Cleaning a Mess and Adding Some Shine: A Brief Look at Romans 5:12–21

By | May 8, 2024

“In a passage that rivals [Romans] 3:21–26 for theological importance, Paul paints with broad brush strokes a ‘bird’s-eye’ picture of the history of redemption. His canvas is human history, and the scope is universal.”1

“Adam’s sin has wrought great devastation in the world, and we all know that cleaning up a mess is harder than making one. The depth of Christ’s grace is revealed by the undoing of Adam’s sin, for grace would not shine as brilliantly if it did not involve the conquering and subduing of previously existing sin.”2

I love quotations like these two by Moo and Schreiner, both commenting on Romans 5:12–21. The first helps us understand that Romans 5:12–21 gives us a bird’s-eye view of the Bible, and the second zooms in on how Christ graciously cleans up sin and death in order to bring about our salvation. We could get wrapped up in debates about whether this passage teaches seminal or federal/representative headship (I understand it to teach the latter) or take our time to guard this passage from the heresy of universalism. However, as seen in the quotations above, this passage demands our attention and understanding due to its the redemptive-historical scope and the brilliance of grace therein. As Christians, we should understand Romans 5:12–21 as best we can, and, having understood it, we should love our God all the more. In context, this passage strengthens our hope of eternal life.

Romans 5:1–11 speaks of the blessings of justification, and especially the blessing of our hope of eternal life (cf. Romans 5:2, 4–5, 9–10). Romans 5:12–21 grounds our hope further by explaining how “Adam… was a type of the one who was to come” (Romans 5:14). Briefly stated, eternal life is certain because God undoes humanity’s sin and death in Adam for those who receive His saving grace and the righteousness of Christ.

Explaining how Adam was a type of Christ, Paul compares and contrasts the two (Romans 5:12, 15–19). He also clarifies these matters in terms of before and after the Law (Romans 5:13–14, 20–21). The words just as, as, so, like, if, much more, all the more, as, and also tie these comparisons and contrasts together. The following describes these comparisons, contrasts, and clarifications, verse by verse.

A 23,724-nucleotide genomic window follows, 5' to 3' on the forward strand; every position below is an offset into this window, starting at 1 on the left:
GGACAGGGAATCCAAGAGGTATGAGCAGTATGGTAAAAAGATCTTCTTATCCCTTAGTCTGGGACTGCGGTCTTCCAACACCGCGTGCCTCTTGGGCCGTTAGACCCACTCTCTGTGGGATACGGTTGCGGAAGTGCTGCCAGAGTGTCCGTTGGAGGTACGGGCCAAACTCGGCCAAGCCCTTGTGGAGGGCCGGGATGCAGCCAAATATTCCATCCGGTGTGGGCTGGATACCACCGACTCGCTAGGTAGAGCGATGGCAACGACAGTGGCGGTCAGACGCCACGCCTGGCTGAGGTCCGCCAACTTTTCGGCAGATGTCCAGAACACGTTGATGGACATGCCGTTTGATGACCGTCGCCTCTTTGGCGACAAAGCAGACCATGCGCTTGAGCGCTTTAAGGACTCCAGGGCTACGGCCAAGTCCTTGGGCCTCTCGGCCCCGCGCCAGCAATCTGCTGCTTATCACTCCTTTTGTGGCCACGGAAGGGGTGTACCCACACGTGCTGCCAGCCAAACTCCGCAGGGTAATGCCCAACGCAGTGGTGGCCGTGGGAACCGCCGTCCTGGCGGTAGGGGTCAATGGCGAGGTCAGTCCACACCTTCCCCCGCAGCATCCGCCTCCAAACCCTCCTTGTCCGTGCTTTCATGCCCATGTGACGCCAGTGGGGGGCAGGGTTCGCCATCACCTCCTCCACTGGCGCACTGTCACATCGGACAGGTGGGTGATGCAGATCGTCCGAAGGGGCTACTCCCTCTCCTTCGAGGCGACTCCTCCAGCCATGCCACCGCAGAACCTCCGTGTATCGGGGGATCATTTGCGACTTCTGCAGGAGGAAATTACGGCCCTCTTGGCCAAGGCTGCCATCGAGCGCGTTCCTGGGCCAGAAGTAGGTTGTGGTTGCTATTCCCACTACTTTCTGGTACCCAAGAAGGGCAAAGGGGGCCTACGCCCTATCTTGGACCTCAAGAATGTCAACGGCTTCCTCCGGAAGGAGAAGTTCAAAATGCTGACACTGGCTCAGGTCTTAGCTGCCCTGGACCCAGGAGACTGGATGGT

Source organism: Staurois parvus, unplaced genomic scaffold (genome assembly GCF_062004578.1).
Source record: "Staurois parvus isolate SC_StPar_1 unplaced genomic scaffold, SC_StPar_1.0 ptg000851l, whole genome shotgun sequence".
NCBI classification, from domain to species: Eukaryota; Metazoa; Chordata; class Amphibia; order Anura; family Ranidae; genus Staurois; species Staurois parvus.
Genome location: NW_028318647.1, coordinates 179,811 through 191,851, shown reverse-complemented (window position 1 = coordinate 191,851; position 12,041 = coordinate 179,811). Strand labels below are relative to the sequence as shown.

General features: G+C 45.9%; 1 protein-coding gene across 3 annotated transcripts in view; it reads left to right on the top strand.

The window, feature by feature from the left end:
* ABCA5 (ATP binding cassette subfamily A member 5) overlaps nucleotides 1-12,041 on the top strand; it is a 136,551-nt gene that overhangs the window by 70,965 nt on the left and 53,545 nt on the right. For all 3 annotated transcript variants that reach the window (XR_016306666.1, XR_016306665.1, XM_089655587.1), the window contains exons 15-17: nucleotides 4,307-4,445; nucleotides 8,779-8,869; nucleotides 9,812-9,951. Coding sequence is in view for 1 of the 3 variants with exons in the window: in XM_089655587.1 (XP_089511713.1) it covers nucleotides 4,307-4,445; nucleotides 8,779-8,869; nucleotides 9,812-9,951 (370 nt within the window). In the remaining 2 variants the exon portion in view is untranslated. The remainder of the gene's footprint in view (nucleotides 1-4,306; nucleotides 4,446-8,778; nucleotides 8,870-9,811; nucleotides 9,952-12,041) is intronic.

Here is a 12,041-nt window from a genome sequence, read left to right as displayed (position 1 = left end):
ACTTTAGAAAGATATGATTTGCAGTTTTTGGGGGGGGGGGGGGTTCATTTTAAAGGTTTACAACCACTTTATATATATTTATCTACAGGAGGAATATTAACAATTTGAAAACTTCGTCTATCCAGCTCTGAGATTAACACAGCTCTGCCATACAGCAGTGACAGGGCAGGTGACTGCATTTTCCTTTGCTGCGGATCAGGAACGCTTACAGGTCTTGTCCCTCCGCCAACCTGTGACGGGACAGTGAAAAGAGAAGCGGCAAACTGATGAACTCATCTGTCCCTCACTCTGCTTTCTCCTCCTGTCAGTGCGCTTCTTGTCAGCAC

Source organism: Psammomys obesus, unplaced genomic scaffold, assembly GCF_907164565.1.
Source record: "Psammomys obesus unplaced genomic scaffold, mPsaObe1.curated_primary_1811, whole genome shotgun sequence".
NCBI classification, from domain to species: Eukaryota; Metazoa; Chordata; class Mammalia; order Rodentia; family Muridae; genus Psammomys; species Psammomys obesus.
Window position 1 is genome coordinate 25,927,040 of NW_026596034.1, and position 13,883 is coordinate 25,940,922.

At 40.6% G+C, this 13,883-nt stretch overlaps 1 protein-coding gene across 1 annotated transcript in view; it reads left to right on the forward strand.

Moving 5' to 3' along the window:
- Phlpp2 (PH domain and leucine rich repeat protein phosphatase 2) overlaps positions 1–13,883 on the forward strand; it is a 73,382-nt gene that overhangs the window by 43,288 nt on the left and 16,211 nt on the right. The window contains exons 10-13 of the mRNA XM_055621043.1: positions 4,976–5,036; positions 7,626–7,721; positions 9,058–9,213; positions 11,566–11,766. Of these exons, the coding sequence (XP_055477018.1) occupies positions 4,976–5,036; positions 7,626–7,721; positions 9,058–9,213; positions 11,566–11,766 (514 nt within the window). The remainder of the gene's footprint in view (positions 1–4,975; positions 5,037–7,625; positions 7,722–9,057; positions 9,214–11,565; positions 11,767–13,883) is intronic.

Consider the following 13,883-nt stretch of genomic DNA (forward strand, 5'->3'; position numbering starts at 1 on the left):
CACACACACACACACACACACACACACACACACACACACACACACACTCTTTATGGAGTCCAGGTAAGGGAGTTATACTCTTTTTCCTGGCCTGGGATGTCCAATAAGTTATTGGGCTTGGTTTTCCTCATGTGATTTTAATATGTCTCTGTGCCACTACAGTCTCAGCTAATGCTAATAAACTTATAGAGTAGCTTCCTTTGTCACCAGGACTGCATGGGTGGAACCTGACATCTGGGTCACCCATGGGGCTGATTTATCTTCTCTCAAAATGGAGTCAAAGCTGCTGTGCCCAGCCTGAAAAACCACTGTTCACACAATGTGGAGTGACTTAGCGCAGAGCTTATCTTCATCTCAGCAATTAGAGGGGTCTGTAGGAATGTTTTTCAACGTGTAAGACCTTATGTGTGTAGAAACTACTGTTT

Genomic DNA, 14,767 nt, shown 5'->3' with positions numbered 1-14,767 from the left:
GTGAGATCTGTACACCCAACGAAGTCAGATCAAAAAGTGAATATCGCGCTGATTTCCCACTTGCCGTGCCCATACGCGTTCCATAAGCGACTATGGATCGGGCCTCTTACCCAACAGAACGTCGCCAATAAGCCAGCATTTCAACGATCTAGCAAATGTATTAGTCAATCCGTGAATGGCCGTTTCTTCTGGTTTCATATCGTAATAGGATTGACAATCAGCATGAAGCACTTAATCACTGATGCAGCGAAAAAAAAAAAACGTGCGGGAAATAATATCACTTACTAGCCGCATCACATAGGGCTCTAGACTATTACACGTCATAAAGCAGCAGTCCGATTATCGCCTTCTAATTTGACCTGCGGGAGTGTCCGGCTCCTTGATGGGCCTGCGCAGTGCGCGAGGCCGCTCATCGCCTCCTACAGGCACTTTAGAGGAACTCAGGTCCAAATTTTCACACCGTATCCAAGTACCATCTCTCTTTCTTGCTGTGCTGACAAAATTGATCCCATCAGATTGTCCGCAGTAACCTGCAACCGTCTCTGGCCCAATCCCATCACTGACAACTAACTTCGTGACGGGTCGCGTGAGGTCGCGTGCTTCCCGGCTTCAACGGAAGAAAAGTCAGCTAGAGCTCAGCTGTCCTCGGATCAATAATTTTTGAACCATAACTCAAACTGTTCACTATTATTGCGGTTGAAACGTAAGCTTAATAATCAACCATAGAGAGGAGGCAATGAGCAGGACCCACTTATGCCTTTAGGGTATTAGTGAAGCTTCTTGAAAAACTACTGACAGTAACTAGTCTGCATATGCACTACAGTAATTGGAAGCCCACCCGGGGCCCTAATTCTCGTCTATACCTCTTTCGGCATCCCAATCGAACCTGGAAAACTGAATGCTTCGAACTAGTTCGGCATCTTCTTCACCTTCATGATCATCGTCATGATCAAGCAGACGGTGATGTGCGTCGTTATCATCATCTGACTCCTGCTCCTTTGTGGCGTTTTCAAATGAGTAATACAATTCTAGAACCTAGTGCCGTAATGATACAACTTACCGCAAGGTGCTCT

Romans 5:12

Paul begins a comparison and contrast by speaking of Adam but does not complete this comparison until 5:18–19. Sin came into the world through one man who representatively sinned for all. As a result, death came to him and all mankind.

Romans 5:13–14

Paul clarifies that sin existed and death reigned from Adam to Moses, though the Law had not yet come to define sin for what it was.

Romans 5:15

Paul contrasts the free gift of Christ’s life with the trespass of Adam. Adam’s trespass brought death, but the life and death of Christ undid Adam’s sin and death and even abounded to give us righteousness and life.

Romans 5:16–17

In 5:16, Paul contrasts the results of the free gift of Christ’s righteous life and Adam’s sin. Adam’s sin brought condemnation, but Christ’s life (for those who receive it) brought justification. In 5:17, Paul elaborates this contrast. Death reigned because of Adam’s sin, but those who receive God’s grace and Christ’s righteousness reign in life.

Romans 5:18–19

Contrasts and clarification in hand, Paul now completes the comparison that he began in 5:12. In 5:18, Paul compares Adam to Christ. Both men did one thing that affected all men, though their acts and results were opposite. Adam’s trespass led to condemnation for all, and Christ’s act of righteousness (His life and death) leads to justification and life for all (i.e, all who believe; cf. 5:17). In 5:19, Paul elaborates 5:18 to shift from results to people—Adam’s disobedience made people sinners, but Christ’s obedience makes people righteous (again, by faith).